By Amine Mansour*
Under the Law n° 06-99 relating to Freedom of Prices and Competition, merger control is characterized by a concentration of power in the hands of the executive while the Competition Council (CompetC) has a consultative role.
Translated in practice, this means that once the Prime Minister (PM) has received a complete file in connection with a notified merger, he can, inter alia, seek the assessment of the CompetC in case the operation entails a risk of distorting competition. Some would say nothing is abnormal in such a procedure. At the end, the prime minister is sovereign in his appreciation and can choose to request or not the CompetC’s expertise depending on his perception of the competitive harm. This is exactly what happened in the case of Holcim and Lafarge (H/L) merger. The Moroccan government recently approved, after a quick look, the merger between H/L in what appears to be a normal procedure. However, when highlighting additional facts relating to that case and more broadly the cement sector in Morocco, the risks of a politicized merger control stand out. Let us consider the issue.
On one side, we have the spirit and the letter of article 10 of the law n° 06-99, which obliges the executive to submit the merger to the opinion of the CompetC when the parties’ market shares are above 40% even if the operation does not lead to the creation or strengthening of a dominant position. In this sense, a study initiated by the CompetC gave a broad picture of the state of competition in the Moroccan cement sector. The study found that H/L’s combined market share in the year 2009 was of about 66, 5% (Lafarge 40, 9% and Holcim 25, 6%). Since then, the market has evolved. Two new operators entered the Moroccan cement market leading to a certain erosion of the H/L’s market share to stand, according to independent sources, at 55%. But most importantly, besides raising several alarming questions, the study stated that we are at least facing « a reasoned management of the market » by the historical producers. The report goes on to say that these producers appear to be satisfied with the statuts quo trying to preserve it as long as possible.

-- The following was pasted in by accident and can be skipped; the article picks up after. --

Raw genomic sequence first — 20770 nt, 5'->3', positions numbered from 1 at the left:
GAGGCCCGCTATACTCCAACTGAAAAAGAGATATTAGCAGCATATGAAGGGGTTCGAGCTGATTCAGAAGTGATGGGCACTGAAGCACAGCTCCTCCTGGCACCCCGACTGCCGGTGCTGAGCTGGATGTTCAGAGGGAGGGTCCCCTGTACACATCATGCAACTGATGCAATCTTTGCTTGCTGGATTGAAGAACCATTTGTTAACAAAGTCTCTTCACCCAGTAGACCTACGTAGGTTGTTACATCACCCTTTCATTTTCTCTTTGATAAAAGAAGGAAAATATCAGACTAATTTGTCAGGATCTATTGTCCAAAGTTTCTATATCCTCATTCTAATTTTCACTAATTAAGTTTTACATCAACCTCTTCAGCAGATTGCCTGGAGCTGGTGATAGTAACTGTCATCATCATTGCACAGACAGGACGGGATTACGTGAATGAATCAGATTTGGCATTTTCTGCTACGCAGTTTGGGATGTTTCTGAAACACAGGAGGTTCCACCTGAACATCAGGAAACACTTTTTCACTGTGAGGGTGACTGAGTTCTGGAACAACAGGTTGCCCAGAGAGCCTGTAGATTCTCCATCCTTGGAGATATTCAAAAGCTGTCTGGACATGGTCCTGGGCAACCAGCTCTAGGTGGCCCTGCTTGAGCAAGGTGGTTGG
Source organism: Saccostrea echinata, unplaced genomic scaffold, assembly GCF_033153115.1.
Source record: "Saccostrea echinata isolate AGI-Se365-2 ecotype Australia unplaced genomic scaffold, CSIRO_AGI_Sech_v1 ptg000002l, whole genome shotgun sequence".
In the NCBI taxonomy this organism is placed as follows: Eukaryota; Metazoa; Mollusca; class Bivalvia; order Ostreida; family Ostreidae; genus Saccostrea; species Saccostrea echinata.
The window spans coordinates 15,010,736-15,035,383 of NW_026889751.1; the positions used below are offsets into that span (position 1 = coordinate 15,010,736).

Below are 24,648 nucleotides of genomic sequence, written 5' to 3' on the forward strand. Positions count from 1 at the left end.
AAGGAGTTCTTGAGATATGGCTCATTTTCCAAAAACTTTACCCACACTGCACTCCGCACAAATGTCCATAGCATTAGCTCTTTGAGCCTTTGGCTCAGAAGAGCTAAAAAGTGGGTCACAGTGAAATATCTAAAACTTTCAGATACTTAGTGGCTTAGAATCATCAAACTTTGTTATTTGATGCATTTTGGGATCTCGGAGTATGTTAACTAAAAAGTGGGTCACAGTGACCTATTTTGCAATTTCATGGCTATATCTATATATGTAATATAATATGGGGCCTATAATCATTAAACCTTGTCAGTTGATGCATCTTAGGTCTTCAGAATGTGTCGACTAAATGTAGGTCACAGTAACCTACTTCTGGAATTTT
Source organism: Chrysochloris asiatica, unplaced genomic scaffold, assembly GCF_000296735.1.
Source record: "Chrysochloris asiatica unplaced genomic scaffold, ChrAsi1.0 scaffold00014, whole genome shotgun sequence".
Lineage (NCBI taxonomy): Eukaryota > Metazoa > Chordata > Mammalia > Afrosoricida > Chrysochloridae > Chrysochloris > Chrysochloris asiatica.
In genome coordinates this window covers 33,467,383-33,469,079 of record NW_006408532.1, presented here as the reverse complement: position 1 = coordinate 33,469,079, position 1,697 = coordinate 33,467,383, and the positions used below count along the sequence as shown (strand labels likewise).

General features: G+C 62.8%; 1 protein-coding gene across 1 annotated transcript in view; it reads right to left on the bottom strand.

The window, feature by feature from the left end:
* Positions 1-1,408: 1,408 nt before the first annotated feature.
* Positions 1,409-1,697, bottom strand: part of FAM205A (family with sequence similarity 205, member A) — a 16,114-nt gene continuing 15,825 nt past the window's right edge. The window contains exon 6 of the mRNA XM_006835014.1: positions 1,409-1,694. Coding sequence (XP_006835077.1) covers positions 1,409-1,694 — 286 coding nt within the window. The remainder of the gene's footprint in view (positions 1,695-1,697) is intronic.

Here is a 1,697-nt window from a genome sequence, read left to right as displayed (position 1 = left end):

On the other side however, we have the executive that moves in a direction that conflicts or might appear to conflict with such findings. In this regard, the Minster of Economic Affairs (The PM has delegated its powers with respect to competition matters to the Minister of EA) gave an interview (in French) to a Moroccan newspaper (unfortunately, the decision clearing the merger was not published) in which he provides informative details about the assessment of the compatibility of the said merger. First, the minister of economy stated that the companies combined market share is at the highest 40%. Such a figure clearly contradicts with the finding of the CompetC’s study and the updated figures from independent sources. Second, he states that the only condition that the government requested in order to clear the merger was “To protect the interests of employees while safeguarding their jobs”.
Such a conduct by the Minister of Economic Affairs should be regarded as manifestly and seriously exceeding the limits of its discretion to assess the compatibility of a concentration. Several reasons confirm this situation and calls for the following observations.
First, the executive decision not to refer to the CompetC’s analysis is a clear violation of article 10 of the law n°06-99. For instance, in the CMA/CGM case the prime minister asked for the CompetC’s opinion even though the parties’ market shares do not exceed the threshold for individual notification in several relevant markets. The only relevant market where the parties hold more than 40% market share was characterized by the absence of any addition of market share. And yet, the executive requested the CompetC’s opinion.